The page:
How to Write a WPS?

How to Write a WPS- Basics

a WPS is a document that supplies the necessary information to a welder to execute a job.

All the welding parameters that can affect the welding properties in terms of mechanical properties only and not the technological are listed in a WPS.

But first what is a WPS?

  • The full form of a WPS is Welding Procedure Qualification.

Steps for Writing a WPS

Remember, a WPS is written according to a Welding Code or Standard that lists the prerequisitions, limitation and ranges for welding parameters.

  • These documents also give the procedure on ”How a WPS can be qualified?”

When we say ” A Qualified WPS”, what does it means?

A Qualified WPS refers to a Welding Procedure Qualification that has been carried out according to a Qualification code such as AWS D1.1 or ASME Section IX or ISO 15614-1, for example.

First, a test coupon is welded using a pWPS and then tested for mechanical properties. The test results are documented by a Procedure Qualification Record (known as PQR).

Read my article on What is PQR and its qualification procedure?

If all the test results meets the minimum specified requirements, then we say that the WPS is Qualified.

Back to, WPS Writing steps

Follow these steps to make your start.

  • First, you need to know what is your qualification Code.: ASME Section IX or AWS D1.1 or API 1104, etc.
  • Next, use the recommended WPS format given in the code as a reference to list out the welding parameters.
See also  Fillet Weld - Types and Welding Symbol

Now, we shall make a pWPS first.

  • Fill out all the parameters given in the WPS format. Either they are essential or non-essentials parameters.

Read this article to learn about what are Essential, Supplementary, Specila and Non-essentials Welding parameters.

  • keep the requirements in the format as per your actual job requirements. For example, actual job thickness, grade, proposed welding filler rod, welding gas, etc.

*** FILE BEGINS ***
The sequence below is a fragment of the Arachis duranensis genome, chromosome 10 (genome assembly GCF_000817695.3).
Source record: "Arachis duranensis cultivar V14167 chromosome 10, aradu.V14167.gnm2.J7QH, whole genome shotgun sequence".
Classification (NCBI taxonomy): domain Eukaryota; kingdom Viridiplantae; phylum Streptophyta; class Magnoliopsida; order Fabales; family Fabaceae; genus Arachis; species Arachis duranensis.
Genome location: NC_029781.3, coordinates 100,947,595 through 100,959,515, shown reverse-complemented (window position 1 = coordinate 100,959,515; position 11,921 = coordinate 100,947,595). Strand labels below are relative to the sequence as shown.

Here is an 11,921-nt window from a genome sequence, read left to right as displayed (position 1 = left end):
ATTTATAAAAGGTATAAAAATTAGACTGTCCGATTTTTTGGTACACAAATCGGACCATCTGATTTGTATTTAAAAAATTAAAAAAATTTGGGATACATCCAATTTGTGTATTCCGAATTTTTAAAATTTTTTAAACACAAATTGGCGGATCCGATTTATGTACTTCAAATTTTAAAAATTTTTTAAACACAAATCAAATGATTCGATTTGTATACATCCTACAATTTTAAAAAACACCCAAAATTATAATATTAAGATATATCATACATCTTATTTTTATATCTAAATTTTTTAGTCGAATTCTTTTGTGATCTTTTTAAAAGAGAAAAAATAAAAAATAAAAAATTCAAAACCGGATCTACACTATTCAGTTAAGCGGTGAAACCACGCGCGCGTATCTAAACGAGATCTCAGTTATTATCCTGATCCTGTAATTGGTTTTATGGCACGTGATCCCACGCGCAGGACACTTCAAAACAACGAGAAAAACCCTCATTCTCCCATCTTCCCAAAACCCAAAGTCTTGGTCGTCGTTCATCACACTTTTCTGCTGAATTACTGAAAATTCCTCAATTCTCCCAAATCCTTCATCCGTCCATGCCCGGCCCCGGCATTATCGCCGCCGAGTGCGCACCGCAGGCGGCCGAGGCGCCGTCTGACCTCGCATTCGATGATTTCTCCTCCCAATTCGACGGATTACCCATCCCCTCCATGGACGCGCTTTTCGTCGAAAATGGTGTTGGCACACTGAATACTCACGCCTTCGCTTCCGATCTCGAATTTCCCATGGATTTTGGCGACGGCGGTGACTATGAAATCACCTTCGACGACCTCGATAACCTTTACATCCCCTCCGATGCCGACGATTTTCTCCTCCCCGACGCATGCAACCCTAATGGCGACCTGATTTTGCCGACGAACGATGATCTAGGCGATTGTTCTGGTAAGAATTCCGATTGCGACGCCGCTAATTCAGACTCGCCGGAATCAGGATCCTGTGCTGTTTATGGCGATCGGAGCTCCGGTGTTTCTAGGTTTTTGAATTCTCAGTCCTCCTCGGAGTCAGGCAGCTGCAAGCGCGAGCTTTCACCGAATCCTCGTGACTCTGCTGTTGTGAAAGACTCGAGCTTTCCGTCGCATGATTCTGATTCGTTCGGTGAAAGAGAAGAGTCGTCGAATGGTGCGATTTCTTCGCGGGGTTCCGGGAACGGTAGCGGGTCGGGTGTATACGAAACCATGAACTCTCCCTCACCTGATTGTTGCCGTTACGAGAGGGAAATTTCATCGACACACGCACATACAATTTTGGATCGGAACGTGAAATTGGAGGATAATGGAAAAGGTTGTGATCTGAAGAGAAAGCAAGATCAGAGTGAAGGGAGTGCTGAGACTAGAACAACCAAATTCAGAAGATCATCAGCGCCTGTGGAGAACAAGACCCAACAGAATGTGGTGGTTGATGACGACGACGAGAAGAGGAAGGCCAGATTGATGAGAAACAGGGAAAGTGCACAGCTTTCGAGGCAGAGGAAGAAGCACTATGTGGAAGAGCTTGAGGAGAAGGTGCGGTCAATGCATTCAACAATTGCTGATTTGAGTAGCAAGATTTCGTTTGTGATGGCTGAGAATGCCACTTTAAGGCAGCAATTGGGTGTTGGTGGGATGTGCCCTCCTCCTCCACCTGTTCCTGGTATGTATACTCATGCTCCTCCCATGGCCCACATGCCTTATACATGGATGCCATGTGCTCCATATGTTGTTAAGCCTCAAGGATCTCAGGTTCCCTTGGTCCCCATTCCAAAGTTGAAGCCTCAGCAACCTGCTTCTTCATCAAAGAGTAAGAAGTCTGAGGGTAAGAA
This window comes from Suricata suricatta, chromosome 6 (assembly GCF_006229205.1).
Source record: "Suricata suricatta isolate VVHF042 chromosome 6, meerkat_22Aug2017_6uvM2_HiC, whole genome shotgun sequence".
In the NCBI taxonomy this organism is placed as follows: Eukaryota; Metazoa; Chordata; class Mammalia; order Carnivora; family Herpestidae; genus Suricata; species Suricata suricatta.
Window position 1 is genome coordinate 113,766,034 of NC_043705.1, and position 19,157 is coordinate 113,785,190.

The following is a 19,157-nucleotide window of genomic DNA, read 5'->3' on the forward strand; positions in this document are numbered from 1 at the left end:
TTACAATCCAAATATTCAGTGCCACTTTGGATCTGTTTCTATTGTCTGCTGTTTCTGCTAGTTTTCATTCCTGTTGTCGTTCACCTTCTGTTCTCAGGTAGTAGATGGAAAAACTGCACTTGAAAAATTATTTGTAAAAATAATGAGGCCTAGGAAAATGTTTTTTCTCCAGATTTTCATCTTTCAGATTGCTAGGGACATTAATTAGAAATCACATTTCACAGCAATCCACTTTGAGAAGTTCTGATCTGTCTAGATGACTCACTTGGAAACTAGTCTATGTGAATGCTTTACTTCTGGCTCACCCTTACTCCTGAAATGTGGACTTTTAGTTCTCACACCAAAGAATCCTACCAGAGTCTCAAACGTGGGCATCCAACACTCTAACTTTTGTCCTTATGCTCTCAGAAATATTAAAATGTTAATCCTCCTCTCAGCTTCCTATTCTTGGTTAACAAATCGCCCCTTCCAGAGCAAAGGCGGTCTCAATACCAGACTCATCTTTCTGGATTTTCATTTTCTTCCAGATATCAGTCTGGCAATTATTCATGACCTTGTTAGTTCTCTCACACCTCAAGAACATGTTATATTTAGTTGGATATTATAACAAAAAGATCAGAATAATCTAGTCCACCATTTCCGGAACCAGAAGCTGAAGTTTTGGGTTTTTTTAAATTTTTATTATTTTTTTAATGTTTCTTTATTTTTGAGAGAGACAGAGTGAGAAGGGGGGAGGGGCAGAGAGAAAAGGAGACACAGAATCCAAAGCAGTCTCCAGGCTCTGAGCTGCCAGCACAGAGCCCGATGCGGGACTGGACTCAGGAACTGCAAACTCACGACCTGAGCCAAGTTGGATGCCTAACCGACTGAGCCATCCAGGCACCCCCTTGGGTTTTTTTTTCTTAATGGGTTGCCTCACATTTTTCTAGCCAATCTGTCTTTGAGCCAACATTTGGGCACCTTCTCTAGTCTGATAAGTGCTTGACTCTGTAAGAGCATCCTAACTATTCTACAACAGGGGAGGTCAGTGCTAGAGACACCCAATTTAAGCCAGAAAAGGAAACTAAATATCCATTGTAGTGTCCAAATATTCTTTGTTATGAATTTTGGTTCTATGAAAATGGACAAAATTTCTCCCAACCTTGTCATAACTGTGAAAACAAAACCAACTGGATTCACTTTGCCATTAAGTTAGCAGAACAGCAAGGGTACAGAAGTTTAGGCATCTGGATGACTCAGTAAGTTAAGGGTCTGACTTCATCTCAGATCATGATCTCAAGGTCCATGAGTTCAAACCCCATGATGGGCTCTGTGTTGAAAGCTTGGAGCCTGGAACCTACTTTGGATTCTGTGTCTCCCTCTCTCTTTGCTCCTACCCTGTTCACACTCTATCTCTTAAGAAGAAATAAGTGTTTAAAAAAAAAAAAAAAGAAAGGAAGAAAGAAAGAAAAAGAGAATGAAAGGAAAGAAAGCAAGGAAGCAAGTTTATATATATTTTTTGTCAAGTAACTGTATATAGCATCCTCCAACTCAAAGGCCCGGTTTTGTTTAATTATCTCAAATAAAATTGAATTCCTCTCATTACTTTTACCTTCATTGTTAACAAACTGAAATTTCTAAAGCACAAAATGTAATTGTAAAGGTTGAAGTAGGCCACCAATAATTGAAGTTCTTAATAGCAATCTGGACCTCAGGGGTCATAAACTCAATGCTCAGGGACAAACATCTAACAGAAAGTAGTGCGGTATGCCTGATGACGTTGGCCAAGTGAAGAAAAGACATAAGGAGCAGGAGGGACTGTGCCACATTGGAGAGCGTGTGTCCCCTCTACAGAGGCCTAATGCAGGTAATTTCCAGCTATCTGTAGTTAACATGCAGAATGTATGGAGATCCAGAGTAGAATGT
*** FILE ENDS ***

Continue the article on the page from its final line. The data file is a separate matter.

• Once, you fill all the welding parameters, review them if they covers all welding requirements you need for your job.
  • You can use one WPS for different materials, and welding rods as permitted by welding codes. For example, welding one material grade, you can use the same WPS for different material grades.
  • But for this you must know different welding terms as listed below:
  1. Welding P-Number.
  2. Welding F-Number.
  3. Welding Group Number.

Going through above posts, will guide you about the qualification ranges permitted by welding codes for different material grades and welding rods.

Continues………..

  • Make a test assembly as per the code dimensions requirements ( a groove weld or T-Joint or a weld overlay qualification).
  • Carry out the welding as per pWPS and record all the welding variables on a PQR Sheet format (refer to code for suggested format).
  • Carry out the testing as required by the code such as tensile test, bend test or any other supplementary test.
  • If results are acceptable, YOUR WPS IS QUALIFIED.
See also  Tee Joint Welding: Everything you want to know

procedure qualification record pqr wps

“Write a WPS within the range for each variable that is permitted by the welding code for your actual variable. You need to refer the welding variables tables in the code for this.”

— Welding Engineerr

This article is part for Writing a Welding Procedure Specification.


Material Welding is run by highly experienced welding engineers, welding trainers & ASNT NDT Level III bloggers. We strive to provide most accurate and practical knowledge in welding, metallurgy, NDT and Engineering domains.